They read it first, in praise of the Beta Reader

Before my new masterpiece sets out into the big wide world, there’s a group of unsung heroes who help to make it a lot more readable than it might have been.

One of the problems with being the author of anything is, by the time you think that it’s finished, you’ve read and seen it so many times that you become blind to its faults. As far as you’re concerned, it reads perfectly, there are few (if any) mistakes and all it needs is a quick polish from an editor.

What the story really requires is the eye of someone who knows nothing about the content but will honestly tell you what they think of it as a whole. Someone who will offer unbiased advice. In effect, a person who is allowed an advance read and a chance to offer a critique, warts and all.

It’s a nervous time for an author, but it has to be done. It’s better to get the initial reaction privately, for a whole host of reasons. Enough said, I could write a whole post about THAT subject.

Enter the beta reader.

Beta readers take my first draft and slog their way through it. They spot a lot of the inconsistencies, plot holes and downright awful writing that has escaped my attention for the simple reason that I’m too close to it. Because I know the story inside out, I can see more than just the words on the page, my mind fills in any missing bits without me noticing.

Then there are the things that I reckon are clever but come across as stupid or predictable. The poor or unrealistic dialogue, the science that doesn’t work. The need for more backstory or justification. The obvious twist, need I go on?

I have a few beta readers and they’re worth their weight in gold. I trust them with my initial manuscript and never expect them to do any more than just read the book and let me know exactly what they think. Whether their reactions are a few simple comments, an overall impression in a paragraph or two or several pages of detailed exposition, all their input is incredibly valuable.

While it might not always be positive, the great thing is that I know it’s objective. Which is more than can be said for some reviews post-publication. At this point in the process, honesty is the most important thing.

I’m regularly amazed at the things my readers spot. Their suggestions can often unlock fresh ideas or suggest ways that the story could be improved. In one case, they showed me why a whole sub-plot of the story was not needed.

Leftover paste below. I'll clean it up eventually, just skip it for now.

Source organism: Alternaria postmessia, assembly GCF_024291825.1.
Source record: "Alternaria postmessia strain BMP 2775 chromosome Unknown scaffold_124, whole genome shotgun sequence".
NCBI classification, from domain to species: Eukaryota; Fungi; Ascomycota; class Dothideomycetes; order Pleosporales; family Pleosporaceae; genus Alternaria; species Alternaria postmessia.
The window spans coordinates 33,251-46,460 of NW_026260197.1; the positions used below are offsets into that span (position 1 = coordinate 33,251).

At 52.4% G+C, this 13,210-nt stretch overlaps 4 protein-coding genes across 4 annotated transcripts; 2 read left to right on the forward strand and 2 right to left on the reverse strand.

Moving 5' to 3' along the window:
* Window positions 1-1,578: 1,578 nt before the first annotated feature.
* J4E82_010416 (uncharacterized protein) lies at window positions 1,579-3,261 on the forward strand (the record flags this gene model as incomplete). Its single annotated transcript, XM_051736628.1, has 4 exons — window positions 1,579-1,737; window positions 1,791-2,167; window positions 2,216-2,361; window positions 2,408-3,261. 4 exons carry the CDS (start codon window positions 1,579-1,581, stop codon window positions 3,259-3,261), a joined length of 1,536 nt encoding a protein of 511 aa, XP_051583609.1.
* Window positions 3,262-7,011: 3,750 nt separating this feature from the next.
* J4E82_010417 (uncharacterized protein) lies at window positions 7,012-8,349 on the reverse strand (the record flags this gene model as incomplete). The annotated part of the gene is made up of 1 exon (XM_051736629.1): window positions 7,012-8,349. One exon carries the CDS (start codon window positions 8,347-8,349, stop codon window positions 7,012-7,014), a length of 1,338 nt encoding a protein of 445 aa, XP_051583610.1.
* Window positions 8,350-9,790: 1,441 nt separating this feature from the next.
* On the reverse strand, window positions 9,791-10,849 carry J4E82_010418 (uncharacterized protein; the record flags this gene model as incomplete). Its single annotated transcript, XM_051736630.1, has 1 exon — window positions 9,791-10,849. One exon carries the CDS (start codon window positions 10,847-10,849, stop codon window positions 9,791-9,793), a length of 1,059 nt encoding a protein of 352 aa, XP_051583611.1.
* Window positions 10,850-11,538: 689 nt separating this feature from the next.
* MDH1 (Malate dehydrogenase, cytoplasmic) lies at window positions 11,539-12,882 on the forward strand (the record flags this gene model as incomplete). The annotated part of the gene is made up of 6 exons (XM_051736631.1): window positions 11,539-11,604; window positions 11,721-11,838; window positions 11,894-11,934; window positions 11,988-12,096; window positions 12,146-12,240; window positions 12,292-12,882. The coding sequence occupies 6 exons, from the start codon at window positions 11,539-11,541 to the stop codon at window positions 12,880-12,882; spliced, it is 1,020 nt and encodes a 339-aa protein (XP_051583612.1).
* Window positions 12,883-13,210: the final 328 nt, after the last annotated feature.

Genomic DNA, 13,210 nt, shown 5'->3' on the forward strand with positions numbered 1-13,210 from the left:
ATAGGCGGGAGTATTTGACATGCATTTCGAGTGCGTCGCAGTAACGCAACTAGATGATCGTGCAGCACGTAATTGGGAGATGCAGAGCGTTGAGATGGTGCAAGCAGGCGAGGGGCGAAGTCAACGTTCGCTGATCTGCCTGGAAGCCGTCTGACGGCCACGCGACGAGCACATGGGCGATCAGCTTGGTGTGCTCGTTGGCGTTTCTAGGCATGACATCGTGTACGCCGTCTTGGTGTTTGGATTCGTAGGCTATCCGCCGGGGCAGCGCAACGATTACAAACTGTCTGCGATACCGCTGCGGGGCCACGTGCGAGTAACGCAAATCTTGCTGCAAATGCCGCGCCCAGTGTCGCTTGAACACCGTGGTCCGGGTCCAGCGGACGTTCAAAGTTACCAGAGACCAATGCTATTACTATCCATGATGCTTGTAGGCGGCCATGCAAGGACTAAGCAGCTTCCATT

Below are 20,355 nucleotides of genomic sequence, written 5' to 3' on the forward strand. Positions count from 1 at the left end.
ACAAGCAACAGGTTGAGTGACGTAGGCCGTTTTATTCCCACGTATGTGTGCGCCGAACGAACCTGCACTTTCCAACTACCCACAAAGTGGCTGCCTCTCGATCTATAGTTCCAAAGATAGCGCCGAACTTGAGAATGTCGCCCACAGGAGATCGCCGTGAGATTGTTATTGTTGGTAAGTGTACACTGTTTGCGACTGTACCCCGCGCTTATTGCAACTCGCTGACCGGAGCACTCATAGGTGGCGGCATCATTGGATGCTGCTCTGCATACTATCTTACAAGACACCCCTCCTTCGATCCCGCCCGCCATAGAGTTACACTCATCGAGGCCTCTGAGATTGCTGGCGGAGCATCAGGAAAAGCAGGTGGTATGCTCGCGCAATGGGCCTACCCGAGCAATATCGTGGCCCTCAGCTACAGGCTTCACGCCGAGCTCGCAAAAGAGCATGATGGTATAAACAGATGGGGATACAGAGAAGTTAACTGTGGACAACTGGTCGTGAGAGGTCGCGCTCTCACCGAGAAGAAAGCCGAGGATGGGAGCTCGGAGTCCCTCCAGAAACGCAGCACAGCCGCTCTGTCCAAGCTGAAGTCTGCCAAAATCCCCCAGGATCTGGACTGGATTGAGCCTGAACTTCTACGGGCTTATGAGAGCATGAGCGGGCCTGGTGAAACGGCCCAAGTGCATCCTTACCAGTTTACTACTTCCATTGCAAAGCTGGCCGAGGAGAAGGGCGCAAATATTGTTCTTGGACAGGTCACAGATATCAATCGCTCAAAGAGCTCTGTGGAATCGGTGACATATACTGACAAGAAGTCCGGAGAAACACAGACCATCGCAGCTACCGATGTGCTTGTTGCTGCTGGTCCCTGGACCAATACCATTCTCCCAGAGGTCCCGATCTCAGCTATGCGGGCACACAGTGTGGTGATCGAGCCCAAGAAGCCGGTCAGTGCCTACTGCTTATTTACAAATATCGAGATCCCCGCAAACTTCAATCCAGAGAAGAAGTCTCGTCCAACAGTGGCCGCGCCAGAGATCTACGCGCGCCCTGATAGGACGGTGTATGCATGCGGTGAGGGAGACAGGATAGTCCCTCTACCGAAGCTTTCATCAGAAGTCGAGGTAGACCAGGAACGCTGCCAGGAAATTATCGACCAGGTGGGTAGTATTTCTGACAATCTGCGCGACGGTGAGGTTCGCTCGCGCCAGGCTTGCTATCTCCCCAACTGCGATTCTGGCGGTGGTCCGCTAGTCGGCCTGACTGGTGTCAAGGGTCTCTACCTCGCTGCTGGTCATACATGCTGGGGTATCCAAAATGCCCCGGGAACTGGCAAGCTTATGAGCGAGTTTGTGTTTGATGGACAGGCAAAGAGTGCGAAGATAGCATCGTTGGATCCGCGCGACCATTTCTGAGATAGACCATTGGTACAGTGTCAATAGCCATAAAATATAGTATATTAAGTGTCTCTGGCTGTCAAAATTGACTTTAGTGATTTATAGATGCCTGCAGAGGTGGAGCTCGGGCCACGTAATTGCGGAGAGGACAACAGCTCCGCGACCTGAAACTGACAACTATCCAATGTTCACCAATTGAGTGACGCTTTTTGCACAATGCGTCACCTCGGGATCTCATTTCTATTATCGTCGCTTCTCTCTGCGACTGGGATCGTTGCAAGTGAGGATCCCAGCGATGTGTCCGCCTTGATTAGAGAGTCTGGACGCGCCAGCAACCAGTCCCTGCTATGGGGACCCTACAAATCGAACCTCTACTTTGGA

Like all advice, I don’t have to take it. However, as well as their beta reading function, they are part of my target market so it would be silly of me not to understand and appreciate what they are telling me.

I always consider every piece of feedback when I’m amending and rewriting. Especially if more than one of the readers flag up the same thing.

So, whenever you’re reading (if it’s one of mine or anyone else’s), spare a thought for the people who read it first, and who may have helped make it something you’ll remember for a long time.

And if you’re a beta reader, thank you.

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10 Responses

  1. Marjorie Mallon

    I don’t beta read too often but when I do it’s so good to know that my comments might help. A lovely message to put out there Richard. Thank you for sharing. <3

    • Richard Dee

      Then I’m honoured that you read for me, thank you for all your input.

  2. sally cronin

    I agree Richard Beta Readers are invaluable and excellent reminder.. I will share in the blogger daily this evening.

    • Richard Dee

      I couldn’t do it without them, thanks for the share.

  3. Roberta Eaton Cheadle

    It is very important to get someone else to read your books, Richard, I absolutely agree. To date I’ve used my mom, who is super critical and my ordinary reader test, then a developmental editor twice, before and after, then an editor and finally my publisher.

    • Richard Dee

      My team are amazing, Robbie. I wouldn’t spot half of the things they see.

    • Richard Dee

      Thanks, their opinions are worth their weight in gold.

  4. Alex Craigie

    I have a lovely team that I call Betas but they comment on my WIP chapter by chapter instead of at the end. Already, they’ve come back with problems that I can change now before they’re hard-wired into the book and need careful untangling later. Four members of my family go through the drafts at the end, don’t pull their punches, and all spot things that others missed. The difference both groups make is invaluable.

    • Richard Dee

      That’s a different way of doing things, If they’re happy to work like that, I can see the logic.

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